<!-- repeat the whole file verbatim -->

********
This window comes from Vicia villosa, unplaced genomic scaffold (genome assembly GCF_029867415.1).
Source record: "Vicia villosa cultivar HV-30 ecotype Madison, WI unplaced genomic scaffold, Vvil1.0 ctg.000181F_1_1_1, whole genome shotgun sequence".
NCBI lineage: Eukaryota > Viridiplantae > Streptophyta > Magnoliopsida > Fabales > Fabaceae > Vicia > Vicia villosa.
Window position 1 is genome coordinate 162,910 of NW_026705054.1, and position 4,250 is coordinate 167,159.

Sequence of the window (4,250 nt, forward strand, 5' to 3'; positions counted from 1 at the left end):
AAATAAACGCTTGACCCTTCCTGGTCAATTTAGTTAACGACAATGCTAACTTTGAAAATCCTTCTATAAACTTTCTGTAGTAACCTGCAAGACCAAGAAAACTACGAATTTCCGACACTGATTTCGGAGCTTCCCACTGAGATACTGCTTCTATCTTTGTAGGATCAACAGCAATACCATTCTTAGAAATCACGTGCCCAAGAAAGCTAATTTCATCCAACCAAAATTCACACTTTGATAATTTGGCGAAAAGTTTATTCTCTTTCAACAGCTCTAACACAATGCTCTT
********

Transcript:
This window comes from Vicia villosa, unplaced genomic scaffold (genome assembly GCF_029867415.1).
Source record: "Vicia villosa cultivar HV-30 ecotype Madison, WI unplaced genomic scaffold, Vvil1.0 ctg.000181F_1_1_1, whole genome shotgun sequence".
NCBI lineage: Eukaryota > Viridiplantae > Streptophyta > Magnoliopsida > Fabales > Fabaceae > Vicia > Vicia villosa.
Window position 1 is genome coordinate 162,910 of NW_026705054.1, and position 4,250 is coordinate 167,159.

Sequence of the window (4,250 nt, forward strand, 5' to 3'; positions counted from 1 at the left end):
AAATAAACGCTTGACCCTTCCTGGTCAATTTAGTTAACGACAATGCTAACTTTGAAAATCCTTCTATAAACTTTCTGTAGTAACCTGCAAGACCAAGAAAACTACGAATTTCCGACACTGATTTCGGAGCTTCCCACTGAGATACTGCTTCTATCTTTGTAGGATCAACAGCAATACCATTCTTAGAAATCACGTGCCCAAGAAAGCTAATTTCATCCAACCAAAATTCACACTTTGATAATTTGGCGAAAAGTTTATTCTCTTTCAACAGCTCTAACACAATGCTCTT